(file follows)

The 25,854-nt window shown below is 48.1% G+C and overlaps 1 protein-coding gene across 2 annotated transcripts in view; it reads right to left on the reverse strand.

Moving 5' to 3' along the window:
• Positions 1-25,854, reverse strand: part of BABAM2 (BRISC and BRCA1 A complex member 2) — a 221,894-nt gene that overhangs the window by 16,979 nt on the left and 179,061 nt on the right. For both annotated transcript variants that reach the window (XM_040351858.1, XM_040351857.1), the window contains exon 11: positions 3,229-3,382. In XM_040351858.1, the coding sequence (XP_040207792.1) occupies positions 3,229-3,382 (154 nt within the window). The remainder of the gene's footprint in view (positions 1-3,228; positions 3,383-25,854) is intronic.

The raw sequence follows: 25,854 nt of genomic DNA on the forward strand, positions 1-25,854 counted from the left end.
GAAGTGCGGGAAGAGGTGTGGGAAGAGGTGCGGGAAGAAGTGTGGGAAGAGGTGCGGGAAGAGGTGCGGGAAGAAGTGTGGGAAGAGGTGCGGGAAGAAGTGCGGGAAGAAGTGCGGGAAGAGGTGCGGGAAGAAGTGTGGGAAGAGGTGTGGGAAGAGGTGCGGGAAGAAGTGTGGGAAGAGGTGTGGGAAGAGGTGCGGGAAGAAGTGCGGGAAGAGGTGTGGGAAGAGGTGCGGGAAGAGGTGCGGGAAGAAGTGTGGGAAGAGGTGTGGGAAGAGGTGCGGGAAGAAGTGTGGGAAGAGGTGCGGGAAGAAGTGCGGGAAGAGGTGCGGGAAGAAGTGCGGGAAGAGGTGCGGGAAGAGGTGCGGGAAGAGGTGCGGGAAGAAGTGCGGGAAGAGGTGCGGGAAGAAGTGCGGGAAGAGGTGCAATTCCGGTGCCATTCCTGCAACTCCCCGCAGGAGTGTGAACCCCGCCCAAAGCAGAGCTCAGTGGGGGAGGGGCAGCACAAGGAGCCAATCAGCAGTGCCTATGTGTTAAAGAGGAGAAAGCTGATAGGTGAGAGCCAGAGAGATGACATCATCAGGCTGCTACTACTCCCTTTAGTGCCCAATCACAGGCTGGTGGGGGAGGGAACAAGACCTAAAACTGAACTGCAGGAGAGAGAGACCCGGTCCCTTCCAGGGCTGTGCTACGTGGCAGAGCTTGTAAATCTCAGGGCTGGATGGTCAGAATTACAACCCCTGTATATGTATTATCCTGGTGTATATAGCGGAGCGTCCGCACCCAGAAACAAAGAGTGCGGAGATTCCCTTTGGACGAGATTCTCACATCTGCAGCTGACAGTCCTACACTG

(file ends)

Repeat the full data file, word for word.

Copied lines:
The 25,854-nt window shown below is 48.1% G+C and overlaps 1 protein-coding gene across 2 annotated transcripts in view; it reads right to left on the reverse strand.

Moving 5' to 3' along the window:
• Positions 1-25,854, reverse strand: part of BABAM2 (BRISC and BRCA1 A complex member 2) — a 221,894-nt gene that overhangs the window by 16,979 nt on the left and 179,061 nt on the right. For both annotated transcript variants that reach the window (XM_040351858.1, XM_040351857.1), the window contains exon 11: positions 3,229-3,382. In XM_040351858.1, the coding sequence (XP_040207792.1) occupies positions 3,229-3,382 (154 nt within the window). The remainder of the gene's footprint in view (positions 1-3,228; positions 3,383-25,854) is intronic.

The raw sequence follows: 25,854 nt of genomic DNA on the forward strand, positions 1-25,854 counted from the left end.
GAAGTGCGGGAAGAGGTGTGGGAAGAGGTGCGGGAAGAAGTGTGGGAAGAGGTGCGGGAAGAGGTGCGGGAAGAAGTGTGGGAAGAGGTGCGGGAAGAAGTGCGGGAAGAAGTGCGGGAAGAGGTGCGGGAAGAAGTGTGGGAAGAGGTGTGGGAAGAGGTGCGGGAAGAAGTGTGGGAAGAGGTGTGGGAAGAGGTGCGGGAAGAAGTGCGGGAAGAGGTGTGGGAAGAGGTGCGGGAAGAGGTGCGGGAAGAAGTGTGGGAAGAGGTGTGGGAAGAGGTGCGGGAAGAAGTGTGGGAAGAGGTGCGGGAAGAAGTGCGGGAAGAGGTGCGGGAAGAAGTGCGGGAAGAGGTGCGGGAAGAGGTGCGGGAAGAGGTGCGGGAAGAAGTGCGGGAAGAGGTGCGGGAAGAAGTGCGGGAAGAGGTGCAATTCCGGTGCCATTCCTGCAACTCCCCGCAGGAGTGTGAACCCCGCCCAAAGCAGAGCTCAGTGGGGGAGGGGCAGCACAAGGAGCCAATCAGCAGTGCCTATGTGTTAAAGAGGAGAAAGCTGATAGGTGAGAGCCAGAGAGATGACATCATCAGGCTGCTACTACTCCCTTTAGTGCCCAATCACAGGCTGGTGGGGGAGGGAACAAGACCTAAAACTGAACTGCAGGAGAGAGAGACCCGGTCCCTTCCAGGGCTGTGCTACGTGGCAGAGCTTGTAAATCTCAGGGCTGGATGGTCAGAATTACAACCCCTGTATATGTATTATCCTGGTGTATATAGCGGAGCGTCCGCACCCAGAAACAAAGAGTGCGGAGATTCCCTTTGGACGAGATTCTCACATCTGCAGCTGACAGTCCTACACTG